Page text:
hardware.jpg (10798 bytes)


Wave Mechanic Power Supply Power Plant and Heavy Kit

as reviewed by Graham Abbott






Red Rose Rosebud 1 Reference Monitors atop custom made 70 lb sand filled stands.

Holfi Battriaa Signature Edition phono preamp on Final Labs Daruma 3-II ball bearing footers. Cary SLI-80 integrated on Stillpoint footers and Risers. Power in fuse replaced with Isoclean Gold slow blow.

Nottingham Spacedeck, Nottingham Space Arm, and Ortofon Jubilee cartridge, with a Living Voice Mystic Mat and clamp. Cary 303/200 on Final Labs Daruma 3-II ball bearing footers.

PS Audio Extreme Resolution Speaker Reference speaker cables. Harmonic Technology Magic (digital) and Kimber Hero (analogue) interconnects. Harmonic Tech Fantasy (digital and amp) and Yamamura Churchill Series 5000 (analogue) AC cords.

Furutech ETP80 for all components. Quantum Products Symphony.


My friends father-in-law worked as a heavy mechanic for many highly respected companies and whenever anyone asked him who makes the best stuff he would tell the tale of the two generators. One was from Japan and its build quality was of the 'lacquer box' variety, while the second was from Russia and ugly, brutish and full of squeaks, squawks and rattles from the proverbial day one. However, and I think you know where this is going, the Russian model required next to no TLC beyond simple routine maintenance and long after the first Japanese sample had packed it in, the Russian bear kept grinding away.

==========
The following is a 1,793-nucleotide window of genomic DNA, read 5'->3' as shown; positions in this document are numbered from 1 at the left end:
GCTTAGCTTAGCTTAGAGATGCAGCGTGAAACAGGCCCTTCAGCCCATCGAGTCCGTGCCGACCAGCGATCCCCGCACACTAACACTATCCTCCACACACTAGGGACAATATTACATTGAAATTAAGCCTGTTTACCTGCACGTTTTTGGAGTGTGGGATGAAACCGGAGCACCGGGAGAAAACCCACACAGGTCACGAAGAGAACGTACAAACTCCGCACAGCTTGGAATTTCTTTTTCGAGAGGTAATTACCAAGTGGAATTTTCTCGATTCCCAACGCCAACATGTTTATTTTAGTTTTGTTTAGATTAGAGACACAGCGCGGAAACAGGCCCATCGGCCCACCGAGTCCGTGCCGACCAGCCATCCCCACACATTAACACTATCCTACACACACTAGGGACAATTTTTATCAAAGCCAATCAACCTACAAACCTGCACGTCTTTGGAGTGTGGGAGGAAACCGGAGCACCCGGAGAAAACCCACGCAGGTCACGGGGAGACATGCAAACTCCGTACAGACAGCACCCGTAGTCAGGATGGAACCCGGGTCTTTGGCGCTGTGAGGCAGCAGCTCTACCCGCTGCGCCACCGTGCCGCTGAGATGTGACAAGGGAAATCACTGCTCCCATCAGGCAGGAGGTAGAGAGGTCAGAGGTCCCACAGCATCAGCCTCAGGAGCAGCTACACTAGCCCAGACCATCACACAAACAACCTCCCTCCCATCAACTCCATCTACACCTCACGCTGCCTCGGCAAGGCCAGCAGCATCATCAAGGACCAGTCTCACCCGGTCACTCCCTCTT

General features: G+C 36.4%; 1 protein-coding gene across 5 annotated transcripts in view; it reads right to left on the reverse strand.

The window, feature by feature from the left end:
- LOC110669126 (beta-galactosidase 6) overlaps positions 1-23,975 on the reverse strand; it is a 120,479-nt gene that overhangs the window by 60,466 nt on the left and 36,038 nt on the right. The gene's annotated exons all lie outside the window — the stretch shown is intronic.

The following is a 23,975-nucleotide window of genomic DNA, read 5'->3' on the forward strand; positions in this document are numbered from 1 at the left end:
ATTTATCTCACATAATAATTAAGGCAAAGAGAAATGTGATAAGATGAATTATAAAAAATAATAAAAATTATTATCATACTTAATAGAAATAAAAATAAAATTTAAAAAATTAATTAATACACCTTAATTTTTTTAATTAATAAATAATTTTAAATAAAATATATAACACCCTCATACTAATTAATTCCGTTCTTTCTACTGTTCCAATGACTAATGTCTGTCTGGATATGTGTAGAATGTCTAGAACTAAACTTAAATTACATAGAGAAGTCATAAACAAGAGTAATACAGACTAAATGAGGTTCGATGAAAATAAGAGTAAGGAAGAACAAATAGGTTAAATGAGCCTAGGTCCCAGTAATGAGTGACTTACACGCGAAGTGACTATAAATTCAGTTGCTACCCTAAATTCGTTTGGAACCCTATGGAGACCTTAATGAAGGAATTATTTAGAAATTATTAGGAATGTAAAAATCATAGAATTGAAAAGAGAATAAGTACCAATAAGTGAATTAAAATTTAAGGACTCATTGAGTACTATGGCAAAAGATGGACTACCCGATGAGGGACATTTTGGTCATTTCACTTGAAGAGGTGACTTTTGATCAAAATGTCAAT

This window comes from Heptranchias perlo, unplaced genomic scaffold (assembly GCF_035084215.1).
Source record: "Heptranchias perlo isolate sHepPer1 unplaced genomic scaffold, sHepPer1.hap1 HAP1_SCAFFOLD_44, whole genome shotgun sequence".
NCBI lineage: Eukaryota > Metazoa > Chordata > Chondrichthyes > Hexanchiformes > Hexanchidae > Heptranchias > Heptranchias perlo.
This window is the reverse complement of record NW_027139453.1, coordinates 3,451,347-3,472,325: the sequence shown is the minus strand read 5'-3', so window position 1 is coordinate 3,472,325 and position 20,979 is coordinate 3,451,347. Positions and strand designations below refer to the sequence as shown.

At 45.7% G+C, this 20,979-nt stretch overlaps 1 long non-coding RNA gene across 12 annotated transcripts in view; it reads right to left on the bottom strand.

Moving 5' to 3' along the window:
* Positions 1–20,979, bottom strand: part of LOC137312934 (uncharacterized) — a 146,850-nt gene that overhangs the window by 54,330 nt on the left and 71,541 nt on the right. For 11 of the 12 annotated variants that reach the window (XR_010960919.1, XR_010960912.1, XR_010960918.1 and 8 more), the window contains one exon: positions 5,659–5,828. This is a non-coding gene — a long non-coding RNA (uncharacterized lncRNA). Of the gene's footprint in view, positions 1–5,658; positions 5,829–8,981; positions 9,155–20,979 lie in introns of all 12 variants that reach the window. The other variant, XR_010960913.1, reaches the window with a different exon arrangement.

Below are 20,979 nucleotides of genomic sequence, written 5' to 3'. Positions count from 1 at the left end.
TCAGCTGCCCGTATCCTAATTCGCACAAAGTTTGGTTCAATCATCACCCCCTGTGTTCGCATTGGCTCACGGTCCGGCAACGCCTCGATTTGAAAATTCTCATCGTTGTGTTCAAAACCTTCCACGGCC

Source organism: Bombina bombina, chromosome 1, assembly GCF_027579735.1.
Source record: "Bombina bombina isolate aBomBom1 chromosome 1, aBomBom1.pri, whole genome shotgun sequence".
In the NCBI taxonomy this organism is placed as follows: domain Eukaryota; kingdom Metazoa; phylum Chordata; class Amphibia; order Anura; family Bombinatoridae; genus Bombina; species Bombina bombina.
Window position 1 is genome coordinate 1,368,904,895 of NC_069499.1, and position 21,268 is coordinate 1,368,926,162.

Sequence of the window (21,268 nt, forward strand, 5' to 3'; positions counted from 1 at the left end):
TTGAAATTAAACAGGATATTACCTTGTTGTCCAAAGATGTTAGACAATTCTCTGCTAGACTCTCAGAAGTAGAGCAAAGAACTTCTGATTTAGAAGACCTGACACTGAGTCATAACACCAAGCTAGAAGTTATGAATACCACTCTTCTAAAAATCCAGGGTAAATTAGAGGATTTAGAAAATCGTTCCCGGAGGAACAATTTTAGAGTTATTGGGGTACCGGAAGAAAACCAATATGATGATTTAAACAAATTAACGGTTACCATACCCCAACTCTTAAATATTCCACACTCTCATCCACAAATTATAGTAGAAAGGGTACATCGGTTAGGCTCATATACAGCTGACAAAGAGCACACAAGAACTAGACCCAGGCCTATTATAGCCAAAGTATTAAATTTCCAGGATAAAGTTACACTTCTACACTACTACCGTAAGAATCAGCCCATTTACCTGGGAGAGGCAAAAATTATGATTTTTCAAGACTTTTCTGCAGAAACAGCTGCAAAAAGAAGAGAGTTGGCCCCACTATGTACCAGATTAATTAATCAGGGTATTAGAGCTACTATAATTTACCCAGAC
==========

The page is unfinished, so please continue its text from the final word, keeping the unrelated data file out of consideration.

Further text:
The Spacedeck is definitely more Russian than Japanese. There is nothing extraneous here, just sound engineering with a healthy dose of quality. For example, the tonearm has no finger-lift to avoid resonance and the tables low torque motor (it stays on all the time and just idles ever so gently when not in use) means you spin it manually to get it up to speed. Changing speeds is also manual, requiring a quick flip of the rubber belt between grooves on the pulley and platter. Where some tables scream bling the Space Deck screams I'll be here for a long time with its decidedly industrial finish. I've read a number of posts in various audiophile forums that describe this 'industrial' build quality in rather more profane terms but this misses the point from my perspective. Tom Fletcher has very definitive opinions on how the table should be made and what is in fact necessary to produce the best sound. When you buy a Spacedeck you don't get polish and flair. Instead you get a rugged platform with set and forget stability that makes records sound damn good. Period.